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Fort Stevens, located at 13th and Quackenbos St. NW, was one of many forts built to fortify DC during the Civil War. In 1864, it was the site of a battle where President Lincoln briefly came under fire.
Fort Stevens, located at 13th and Quackenbos St. NW, was one of many forts built to fortify DC during the Civil War. In 1864, it was the site of a battle where President Lincoln briefly came under fire.
 

DC Itinerary: Civil War to Civil Rights in 1 Day

Highlights

  • Have breakfast at the Willard InterContinental, where Martin Luther King, Jr. wrote "I Have a Dream"

  • Learn about the establishment of the Freedmen's Bureau at the National Archives

  • Make a moonlight visit to the inspiring Lincoln Memorial

  • PRINT
  • Morning

    Use Cultural Tourism DC’s "Civil War to Civil Rights" downtown walking trail as a guide for a one-day visit. Begin your day with breakfast at the Willard InterContinental, where Lincoln stayed prior to his inauguration, and where Martin Luther King, Jr. wrote his "I Have a Dream" speech. Freedom Plaza, located opposite the hotel, honor’s King’s legacy.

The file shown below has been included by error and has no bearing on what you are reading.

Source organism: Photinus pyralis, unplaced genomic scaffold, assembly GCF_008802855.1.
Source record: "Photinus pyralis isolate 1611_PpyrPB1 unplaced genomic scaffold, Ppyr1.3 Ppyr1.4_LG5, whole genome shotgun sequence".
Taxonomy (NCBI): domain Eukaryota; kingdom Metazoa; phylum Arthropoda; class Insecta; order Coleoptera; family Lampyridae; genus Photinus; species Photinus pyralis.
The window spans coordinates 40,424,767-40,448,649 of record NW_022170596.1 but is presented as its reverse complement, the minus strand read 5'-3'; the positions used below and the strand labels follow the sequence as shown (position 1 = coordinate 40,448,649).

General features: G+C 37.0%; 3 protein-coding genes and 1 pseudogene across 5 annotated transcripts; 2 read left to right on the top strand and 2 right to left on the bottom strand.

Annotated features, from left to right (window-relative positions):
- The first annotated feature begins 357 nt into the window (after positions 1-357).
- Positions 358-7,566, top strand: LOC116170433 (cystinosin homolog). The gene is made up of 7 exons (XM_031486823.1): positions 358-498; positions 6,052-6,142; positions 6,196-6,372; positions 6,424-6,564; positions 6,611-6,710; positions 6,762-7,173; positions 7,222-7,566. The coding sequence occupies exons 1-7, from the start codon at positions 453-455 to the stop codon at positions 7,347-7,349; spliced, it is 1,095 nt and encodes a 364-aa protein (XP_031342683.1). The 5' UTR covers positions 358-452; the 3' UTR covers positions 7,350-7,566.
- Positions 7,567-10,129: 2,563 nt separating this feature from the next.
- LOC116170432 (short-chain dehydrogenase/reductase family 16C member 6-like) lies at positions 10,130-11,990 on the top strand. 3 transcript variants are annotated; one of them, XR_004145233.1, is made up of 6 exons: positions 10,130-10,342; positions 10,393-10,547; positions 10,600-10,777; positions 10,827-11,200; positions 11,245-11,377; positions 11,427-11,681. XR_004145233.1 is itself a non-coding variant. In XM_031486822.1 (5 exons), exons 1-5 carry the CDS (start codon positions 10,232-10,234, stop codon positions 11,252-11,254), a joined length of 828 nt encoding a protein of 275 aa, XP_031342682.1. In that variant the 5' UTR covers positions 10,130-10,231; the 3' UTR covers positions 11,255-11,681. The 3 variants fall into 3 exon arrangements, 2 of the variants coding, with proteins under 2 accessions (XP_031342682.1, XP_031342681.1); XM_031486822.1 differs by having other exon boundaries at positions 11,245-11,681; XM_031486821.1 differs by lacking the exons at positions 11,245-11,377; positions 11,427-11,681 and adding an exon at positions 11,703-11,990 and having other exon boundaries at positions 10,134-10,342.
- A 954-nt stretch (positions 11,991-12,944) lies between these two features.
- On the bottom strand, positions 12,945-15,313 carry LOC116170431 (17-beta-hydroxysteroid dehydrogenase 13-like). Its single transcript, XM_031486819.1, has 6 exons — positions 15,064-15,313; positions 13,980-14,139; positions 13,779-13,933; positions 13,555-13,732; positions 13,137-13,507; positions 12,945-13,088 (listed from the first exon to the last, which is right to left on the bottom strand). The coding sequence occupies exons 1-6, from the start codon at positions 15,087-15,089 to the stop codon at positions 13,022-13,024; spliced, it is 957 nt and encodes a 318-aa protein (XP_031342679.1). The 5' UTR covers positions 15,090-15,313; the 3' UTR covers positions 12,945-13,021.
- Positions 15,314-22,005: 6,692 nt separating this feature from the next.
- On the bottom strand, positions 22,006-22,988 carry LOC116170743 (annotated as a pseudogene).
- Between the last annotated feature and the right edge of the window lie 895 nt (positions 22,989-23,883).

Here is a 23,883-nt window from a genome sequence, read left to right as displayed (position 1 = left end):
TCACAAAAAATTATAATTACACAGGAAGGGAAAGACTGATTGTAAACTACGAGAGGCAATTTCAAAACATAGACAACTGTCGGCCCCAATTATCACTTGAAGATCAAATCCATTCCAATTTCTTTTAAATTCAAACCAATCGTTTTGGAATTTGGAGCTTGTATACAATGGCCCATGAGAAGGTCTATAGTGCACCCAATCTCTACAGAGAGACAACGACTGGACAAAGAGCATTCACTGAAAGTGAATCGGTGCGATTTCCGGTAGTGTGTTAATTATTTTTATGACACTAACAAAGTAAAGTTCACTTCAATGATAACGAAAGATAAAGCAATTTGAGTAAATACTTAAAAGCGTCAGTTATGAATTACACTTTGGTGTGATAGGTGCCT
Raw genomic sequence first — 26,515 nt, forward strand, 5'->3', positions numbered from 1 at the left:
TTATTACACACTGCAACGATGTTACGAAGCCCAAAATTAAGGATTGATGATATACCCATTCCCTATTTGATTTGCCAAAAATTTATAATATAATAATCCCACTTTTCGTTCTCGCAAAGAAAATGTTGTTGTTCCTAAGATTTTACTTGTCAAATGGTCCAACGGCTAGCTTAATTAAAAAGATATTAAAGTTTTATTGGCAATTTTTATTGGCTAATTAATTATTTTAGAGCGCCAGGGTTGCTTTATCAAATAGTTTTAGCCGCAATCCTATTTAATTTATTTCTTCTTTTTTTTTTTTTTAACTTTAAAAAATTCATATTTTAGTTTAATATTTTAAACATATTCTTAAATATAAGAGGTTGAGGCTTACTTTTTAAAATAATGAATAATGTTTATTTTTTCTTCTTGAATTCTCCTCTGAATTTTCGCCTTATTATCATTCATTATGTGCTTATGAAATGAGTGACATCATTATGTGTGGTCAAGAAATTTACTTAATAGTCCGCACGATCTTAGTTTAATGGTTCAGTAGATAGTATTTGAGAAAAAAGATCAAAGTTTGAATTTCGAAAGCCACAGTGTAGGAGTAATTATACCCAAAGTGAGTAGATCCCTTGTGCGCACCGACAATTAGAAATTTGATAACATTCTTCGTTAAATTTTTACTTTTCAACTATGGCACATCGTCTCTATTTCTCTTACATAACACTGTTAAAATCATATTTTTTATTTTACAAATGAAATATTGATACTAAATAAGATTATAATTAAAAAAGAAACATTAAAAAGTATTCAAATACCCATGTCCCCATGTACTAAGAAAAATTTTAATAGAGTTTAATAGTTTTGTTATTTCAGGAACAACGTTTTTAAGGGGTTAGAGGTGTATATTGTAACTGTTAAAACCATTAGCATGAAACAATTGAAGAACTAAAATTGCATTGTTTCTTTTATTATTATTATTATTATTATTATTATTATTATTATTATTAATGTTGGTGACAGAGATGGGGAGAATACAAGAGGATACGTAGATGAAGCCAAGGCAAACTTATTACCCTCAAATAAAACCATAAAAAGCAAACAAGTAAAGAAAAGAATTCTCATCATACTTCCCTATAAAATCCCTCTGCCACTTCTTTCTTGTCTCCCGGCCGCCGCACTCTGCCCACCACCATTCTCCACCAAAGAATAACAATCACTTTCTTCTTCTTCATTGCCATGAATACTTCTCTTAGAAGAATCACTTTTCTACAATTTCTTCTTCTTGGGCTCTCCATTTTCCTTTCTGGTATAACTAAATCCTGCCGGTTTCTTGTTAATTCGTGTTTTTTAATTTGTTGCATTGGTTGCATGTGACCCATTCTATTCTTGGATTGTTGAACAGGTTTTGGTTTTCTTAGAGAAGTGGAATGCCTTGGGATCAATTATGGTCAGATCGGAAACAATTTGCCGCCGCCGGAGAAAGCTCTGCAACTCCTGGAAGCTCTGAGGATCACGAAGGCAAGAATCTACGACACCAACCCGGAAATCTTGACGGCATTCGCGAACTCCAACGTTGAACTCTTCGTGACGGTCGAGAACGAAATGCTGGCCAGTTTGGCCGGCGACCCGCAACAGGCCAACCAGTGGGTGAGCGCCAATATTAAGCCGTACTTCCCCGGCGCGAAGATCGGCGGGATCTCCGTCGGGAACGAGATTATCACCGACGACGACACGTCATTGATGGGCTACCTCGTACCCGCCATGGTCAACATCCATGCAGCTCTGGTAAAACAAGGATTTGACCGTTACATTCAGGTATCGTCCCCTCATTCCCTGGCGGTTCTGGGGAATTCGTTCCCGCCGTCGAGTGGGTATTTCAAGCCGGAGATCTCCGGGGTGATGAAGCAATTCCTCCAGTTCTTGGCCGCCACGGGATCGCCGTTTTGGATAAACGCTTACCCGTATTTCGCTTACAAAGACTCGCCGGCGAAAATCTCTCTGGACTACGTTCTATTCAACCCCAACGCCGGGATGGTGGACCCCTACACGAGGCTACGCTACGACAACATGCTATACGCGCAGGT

Afternoon

    Walk down Pennsylvania Avenue to the National Archives. Scan records of Civil War soldiers and learn more about the establishment of the Freedmen’s Bureau. It’s here that Alex Haley conducted the research that led to his landmark work "Roots." From there, it’s a short walk to Ford’s Theatre. Tour the museum that tells the story behind Lincoln’s fateful visit in 1865 and listen in on a ranger-led interpretive program. Follow John Wilkes Booth’s escape route near 9th and F Streets.

    Evening

    Have dinner in Downtown/Penn Quarter/Chinatown neighborhood, then hop a cab to the Kennedy Center, which memorializes the former president by celebrating his passion for the arts. End your day with a moonlight visit to the Lincoln Memorial.

The Declaration of Independence, the Bill of Rights and the Constitution have been on display since 1952 in a temple of history, the National Archives.
The Declaration of Independence, the Bill of Rights and the Constitution have been on display since 1952 in a temple of history, the National Archives.
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